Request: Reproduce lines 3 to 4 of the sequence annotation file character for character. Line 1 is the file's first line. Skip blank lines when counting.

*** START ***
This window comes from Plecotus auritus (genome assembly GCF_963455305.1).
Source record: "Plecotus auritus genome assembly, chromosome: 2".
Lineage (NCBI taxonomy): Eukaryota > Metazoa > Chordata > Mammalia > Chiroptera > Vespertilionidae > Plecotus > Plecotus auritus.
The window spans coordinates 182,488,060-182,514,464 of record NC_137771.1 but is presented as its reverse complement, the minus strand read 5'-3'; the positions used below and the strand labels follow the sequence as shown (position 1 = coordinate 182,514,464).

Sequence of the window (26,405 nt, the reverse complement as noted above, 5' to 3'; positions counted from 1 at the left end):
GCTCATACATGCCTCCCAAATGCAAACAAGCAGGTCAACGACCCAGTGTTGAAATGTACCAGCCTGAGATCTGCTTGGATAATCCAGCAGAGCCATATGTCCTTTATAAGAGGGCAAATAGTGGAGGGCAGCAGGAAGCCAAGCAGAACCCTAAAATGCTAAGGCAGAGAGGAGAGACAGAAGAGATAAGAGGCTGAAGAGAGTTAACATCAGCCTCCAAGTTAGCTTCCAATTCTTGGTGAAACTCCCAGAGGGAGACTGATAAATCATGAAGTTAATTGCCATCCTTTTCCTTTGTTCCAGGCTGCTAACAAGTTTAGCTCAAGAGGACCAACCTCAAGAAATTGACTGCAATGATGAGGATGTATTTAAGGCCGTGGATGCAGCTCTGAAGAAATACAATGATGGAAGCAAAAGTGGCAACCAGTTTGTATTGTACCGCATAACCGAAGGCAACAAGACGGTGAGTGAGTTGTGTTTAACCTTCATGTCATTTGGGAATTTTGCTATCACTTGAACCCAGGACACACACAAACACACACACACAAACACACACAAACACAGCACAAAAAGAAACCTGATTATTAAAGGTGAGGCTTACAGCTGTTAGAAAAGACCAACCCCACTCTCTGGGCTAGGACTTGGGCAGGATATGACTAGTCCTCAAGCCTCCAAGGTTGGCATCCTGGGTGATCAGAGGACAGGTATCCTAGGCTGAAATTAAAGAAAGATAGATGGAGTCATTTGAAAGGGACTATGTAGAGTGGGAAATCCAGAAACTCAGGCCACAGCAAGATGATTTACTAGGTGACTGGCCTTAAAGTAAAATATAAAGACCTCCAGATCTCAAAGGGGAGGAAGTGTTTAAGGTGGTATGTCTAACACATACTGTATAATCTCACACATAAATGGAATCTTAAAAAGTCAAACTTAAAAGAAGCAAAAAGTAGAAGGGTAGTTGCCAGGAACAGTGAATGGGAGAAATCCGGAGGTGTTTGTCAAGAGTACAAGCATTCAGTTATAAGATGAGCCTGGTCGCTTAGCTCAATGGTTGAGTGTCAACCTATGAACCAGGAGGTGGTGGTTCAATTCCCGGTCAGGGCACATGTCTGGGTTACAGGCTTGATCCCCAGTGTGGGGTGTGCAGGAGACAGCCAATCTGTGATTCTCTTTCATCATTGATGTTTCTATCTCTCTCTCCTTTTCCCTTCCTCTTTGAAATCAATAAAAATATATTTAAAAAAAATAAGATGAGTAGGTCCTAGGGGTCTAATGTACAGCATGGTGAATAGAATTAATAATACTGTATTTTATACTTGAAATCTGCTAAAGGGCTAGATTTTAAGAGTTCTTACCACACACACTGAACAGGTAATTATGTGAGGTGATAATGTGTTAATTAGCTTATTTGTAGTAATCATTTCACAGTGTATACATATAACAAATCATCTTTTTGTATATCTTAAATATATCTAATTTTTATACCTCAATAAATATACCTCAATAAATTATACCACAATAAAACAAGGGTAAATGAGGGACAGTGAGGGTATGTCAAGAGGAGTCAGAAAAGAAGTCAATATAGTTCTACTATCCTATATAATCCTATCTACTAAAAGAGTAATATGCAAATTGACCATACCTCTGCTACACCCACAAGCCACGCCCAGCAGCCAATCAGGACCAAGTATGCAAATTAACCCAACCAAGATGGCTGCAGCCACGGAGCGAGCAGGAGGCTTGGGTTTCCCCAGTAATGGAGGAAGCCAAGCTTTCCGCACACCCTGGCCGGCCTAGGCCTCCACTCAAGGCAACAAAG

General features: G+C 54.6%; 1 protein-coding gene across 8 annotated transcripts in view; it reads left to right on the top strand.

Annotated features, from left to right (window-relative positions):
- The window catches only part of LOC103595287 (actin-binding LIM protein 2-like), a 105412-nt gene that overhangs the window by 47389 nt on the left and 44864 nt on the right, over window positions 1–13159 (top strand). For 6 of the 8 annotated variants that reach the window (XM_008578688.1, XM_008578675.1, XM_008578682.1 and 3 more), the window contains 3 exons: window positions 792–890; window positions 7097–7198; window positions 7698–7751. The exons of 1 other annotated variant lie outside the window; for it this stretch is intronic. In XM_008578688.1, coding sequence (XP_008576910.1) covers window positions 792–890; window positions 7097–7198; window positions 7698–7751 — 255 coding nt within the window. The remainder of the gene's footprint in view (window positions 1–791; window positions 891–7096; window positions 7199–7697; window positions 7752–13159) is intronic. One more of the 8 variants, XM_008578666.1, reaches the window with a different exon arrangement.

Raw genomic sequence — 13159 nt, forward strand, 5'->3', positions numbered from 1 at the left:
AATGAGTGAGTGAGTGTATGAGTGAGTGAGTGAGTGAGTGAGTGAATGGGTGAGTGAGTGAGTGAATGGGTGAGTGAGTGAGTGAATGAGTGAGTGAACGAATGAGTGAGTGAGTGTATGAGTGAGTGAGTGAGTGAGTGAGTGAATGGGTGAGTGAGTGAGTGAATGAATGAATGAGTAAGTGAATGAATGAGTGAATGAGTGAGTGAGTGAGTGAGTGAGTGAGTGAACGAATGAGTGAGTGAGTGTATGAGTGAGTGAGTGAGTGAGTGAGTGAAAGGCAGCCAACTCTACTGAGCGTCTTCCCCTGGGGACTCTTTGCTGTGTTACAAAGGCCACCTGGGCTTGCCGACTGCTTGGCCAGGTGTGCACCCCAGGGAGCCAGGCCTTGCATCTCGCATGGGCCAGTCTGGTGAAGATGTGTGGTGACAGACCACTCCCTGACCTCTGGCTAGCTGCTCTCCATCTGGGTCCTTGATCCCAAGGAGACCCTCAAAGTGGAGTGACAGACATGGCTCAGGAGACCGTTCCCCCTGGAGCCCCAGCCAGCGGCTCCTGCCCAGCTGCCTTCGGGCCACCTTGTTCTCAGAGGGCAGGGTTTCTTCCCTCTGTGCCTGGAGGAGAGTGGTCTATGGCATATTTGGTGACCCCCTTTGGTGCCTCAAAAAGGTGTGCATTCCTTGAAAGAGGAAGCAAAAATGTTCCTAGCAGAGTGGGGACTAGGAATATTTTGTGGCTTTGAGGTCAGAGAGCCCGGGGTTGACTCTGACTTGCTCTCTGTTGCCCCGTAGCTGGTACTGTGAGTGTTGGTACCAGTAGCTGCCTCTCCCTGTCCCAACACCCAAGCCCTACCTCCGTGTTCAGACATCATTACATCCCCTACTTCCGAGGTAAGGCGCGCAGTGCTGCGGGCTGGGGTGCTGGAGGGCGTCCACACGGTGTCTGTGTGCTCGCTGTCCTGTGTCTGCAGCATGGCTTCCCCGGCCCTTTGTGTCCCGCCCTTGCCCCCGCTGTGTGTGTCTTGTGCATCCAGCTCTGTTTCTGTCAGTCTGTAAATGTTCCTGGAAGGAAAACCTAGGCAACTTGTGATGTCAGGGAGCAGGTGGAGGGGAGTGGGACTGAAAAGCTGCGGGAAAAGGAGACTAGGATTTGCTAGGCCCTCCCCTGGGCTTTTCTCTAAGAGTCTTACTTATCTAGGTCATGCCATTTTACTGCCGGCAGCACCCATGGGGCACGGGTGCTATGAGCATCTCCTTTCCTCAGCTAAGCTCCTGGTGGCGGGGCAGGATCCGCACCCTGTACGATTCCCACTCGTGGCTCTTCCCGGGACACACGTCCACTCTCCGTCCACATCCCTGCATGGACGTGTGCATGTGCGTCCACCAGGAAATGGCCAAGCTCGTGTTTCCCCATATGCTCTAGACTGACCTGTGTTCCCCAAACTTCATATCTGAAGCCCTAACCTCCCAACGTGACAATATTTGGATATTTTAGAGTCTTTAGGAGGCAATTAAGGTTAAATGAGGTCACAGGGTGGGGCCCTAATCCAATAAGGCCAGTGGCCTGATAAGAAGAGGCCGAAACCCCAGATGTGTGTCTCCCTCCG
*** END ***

Lineage (NCBI taxonomy): Eukaryota > Metazoa > Chordata > Mammalia > Chiroptera > Vespertilionidae > Plecotus > Plecotus auritus.
The window spans coordinates 182,488,060-182,514,464 of record NC_137771.1 but is presented as its reverse complement, the minus strand read 5'-3'; the positions used below and the strand labels follow the sequence as shown (position 1 = coordinate 182,514,464).